The Walden Effect: Farming, simple living, permaculture, and invention.

Potato onion failure

Processing potato onionsWe've been experimenting with potato onions for two years now, and I'm ready to pronounce them a failure.  On paper, the perennial onions looked like a great choice since you can easily save sets and don't have to buy seeds (and baby them in the early spring.) 

Harvest potato onions
And this year's harvest looks pretty good when I tell you that I pulled about fourteen pounds of onions out of seven garden beds.  The problem is that we've never been able to get more than a few of our potato onions to exceed an inch in diameter.  Peeling enough potato onions to equal one seed-started onion would take half an hour!

I've tried every trick I could think of to get my potato onions to make bigger bulbs instead of just lots and lots of small bulbs.  I've tried different planting dates, snipped off the flowers when they appeared, and even dreamed that Eric Toensmeier was right and you have to plant small bulbs to get big onions.  No dice.

Even though we're not going to replant any of this year's potato onions, I'm not quite ready to give up on the idea of potato onions.  I've noticed that Southern Exposure Seed Exchange has stopped selling the Loretta Yellow Multiplier Onions we bought from them and are now offering a different variety.  Maybe too many people complained and they came up with a better option?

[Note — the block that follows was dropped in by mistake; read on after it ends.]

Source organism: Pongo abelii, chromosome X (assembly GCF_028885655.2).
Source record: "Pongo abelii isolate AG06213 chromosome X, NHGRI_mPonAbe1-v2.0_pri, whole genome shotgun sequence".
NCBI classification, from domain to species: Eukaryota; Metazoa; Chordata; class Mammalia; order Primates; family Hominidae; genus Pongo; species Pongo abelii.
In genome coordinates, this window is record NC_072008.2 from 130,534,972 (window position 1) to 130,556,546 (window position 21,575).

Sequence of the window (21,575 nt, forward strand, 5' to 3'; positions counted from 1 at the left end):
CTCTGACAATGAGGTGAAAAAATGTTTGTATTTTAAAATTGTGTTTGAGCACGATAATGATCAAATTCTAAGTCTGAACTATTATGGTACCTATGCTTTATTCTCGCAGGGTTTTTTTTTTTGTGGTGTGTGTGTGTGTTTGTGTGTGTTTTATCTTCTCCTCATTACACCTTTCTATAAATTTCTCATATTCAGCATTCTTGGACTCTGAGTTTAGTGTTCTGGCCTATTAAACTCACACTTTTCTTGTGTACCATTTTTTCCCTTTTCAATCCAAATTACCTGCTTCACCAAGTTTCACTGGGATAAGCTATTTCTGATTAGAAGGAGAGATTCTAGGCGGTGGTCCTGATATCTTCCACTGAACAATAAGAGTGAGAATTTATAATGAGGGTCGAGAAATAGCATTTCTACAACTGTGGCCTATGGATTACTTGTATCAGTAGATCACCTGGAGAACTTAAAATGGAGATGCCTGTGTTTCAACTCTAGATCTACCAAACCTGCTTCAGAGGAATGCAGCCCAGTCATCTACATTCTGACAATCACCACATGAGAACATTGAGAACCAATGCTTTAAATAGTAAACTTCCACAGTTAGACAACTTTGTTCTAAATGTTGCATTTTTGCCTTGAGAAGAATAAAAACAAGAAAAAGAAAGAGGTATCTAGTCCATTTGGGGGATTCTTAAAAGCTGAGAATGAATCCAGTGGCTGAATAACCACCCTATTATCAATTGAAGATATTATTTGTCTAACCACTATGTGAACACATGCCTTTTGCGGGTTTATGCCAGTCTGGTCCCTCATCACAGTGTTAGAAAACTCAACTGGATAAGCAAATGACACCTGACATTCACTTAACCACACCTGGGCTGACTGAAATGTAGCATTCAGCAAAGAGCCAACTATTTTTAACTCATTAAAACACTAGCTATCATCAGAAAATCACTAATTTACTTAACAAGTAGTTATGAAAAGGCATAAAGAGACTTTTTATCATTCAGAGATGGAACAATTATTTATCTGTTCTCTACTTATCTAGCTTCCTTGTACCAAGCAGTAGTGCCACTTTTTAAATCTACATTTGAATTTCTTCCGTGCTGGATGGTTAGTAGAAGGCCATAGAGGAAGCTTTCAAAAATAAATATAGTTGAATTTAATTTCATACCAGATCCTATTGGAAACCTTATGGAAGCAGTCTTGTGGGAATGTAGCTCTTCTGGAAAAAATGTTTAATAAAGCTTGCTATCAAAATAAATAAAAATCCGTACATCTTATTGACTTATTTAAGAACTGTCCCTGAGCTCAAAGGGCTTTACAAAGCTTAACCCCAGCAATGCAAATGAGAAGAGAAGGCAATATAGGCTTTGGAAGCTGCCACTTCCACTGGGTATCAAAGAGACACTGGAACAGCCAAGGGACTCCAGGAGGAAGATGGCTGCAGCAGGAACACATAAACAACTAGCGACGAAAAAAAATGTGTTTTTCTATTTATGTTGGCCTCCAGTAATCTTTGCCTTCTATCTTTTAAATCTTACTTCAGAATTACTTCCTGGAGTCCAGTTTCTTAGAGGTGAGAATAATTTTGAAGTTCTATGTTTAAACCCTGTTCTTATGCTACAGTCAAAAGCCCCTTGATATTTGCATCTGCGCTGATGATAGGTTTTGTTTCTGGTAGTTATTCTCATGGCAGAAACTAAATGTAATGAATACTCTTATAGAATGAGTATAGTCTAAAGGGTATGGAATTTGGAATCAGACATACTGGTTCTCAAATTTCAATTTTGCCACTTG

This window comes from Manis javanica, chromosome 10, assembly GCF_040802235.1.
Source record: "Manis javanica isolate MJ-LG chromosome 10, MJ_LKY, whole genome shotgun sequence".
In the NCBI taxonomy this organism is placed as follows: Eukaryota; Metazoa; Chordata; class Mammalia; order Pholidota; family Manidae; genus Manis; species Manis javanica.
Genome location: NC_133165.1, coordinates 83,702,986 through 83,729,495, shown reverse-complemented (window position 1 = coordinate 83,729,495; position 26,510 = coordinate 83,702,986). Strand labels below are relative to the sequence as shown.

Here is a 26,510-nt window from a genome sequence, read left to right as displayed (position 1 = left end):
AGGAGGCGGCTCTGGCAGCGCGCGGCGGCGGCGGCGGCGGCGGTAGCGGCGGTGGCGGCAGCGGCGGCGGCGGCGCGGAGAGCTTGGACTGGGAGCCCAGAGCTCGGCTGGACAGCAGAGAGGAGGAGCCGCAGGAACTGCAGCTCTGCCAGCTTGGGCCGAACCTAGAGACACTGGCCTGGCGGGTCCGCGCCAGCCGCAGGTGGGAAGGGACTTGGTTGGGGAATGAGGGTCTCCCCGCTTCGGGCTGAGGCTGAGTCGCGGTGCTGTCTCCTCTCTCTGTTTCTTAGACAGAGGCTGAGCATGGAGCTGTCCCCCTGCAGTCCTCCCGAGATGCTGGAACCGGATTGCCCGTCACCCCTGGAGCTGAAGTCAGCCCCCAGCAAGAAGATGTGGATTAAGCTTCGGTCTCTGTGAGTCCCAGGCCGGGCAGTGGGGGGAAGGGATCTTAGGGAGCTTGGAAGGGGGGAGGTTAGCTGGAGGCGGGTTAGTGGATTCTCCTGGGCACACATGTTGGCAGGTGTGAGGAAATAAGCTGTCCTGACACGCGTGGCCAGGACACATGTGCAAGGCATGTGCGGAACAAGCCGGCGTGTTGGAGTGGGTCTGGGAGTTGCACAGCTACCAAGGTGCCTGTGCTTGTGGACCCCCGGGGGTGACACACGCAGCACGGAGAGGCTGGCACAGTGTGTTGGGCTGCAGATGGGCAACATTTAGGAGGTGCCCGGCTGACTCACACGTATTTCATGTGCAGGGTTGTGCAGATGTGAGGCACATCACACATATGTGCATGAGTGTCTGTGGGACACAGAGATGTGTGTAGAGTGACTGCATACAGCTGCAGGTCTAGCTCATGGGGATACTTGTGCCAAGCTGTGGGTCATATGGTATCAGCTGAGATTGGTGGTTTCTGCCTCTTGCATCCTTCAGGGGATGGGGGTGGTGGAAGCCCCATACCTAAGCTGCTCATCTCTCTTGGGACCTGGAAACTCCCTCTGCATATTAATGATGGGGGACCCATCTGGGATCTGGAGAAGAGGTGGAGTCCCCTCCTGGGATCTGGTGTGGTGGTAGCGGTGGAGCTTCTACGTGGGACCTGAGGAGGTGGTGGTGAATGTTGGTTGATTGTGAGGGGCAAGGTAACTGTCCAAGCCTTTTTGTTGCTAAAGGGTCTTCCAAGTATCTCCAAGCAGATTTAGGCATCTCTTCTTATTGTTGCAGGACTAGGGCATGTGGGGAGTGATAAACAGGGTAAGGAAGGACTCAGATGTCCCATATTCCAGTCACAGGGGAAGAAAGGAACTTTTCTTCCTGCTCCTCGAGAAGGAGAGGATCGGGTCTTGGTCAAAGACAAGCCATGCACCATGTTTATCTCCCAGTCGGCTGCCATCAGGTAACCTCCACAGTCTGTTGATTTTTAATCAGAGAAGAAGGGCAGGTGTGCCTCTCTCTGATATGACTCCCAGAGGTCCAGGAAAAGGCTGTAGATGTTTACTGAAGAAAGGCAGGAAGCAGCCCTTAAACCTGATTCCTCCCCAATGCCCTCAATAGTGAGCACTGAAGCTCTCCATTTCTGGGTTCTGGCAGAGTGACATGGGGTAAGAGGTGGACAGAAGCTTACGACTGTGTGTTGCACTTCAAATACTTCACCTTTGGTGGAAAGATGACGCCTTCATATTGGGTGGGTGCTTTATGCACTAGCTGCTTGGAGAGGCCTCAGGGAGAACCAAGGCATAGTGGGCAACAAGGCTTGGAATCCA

I'd be curious to hear if any of you have had better luck with potato onions.  Any onions that head up to a decent size?  If so, what variety did you grow?

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About us: Anna Hess and Mark Hamilton spent over a decade living self-sufficiently in the mountains of Virginia before moving north to start over from scratch in the foothills of Ohio. They've experimented with permaculture, no-till gardening, trailersteading, home-based microbusinesses and much more, writing about their adventures in both blogs and books.

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No luck at all.
Comment by Errol Sat Jun 25 13:35:32 2011

I emailed the company that sold us the bulbs (and our awesome garlic) and got this reply:

We had similar issues with the Loretta onion not sizing up as well as other potato onions so we have stopped offering it. The potato onions we have been offering the last few years has a mixture of sizes but about 1/3 are 2-4" if kept well weeded, mulched, grown in beds with plenty of organic matter and watered as needed.

If you are getting good garlic you should be able to get larger bulbs from [our new] strain than the Loretta. We have a couple of growers in your area who do well with potato onions so I expect it would be worth a try with another strain.

I need to ponder a bit more, but I may give their new variety a shot.

Comment by anna Sun Jun 26 19:24:27 2011
I'm not sure if this is what your onion failure could be attributed to but I had an issue when I ordered "long day" onions because I assumed this is what I needed since I was in the south, but it was really just the opposite.
Comment by Brian Mon Jun 27 15:52:51 2011
As far as I know, day length is only relevant for onions you grow from seed. We're right on the dividing line between long day and short day onions, so I grow long day onions from seed (copra hybrid does well for us as long as I can get them to sprout early enough in the year.) Perennial onions, though, don't seem to have a preference for certain day lengths.
Comment by anna Mon Jun 27 17:12:00 2011

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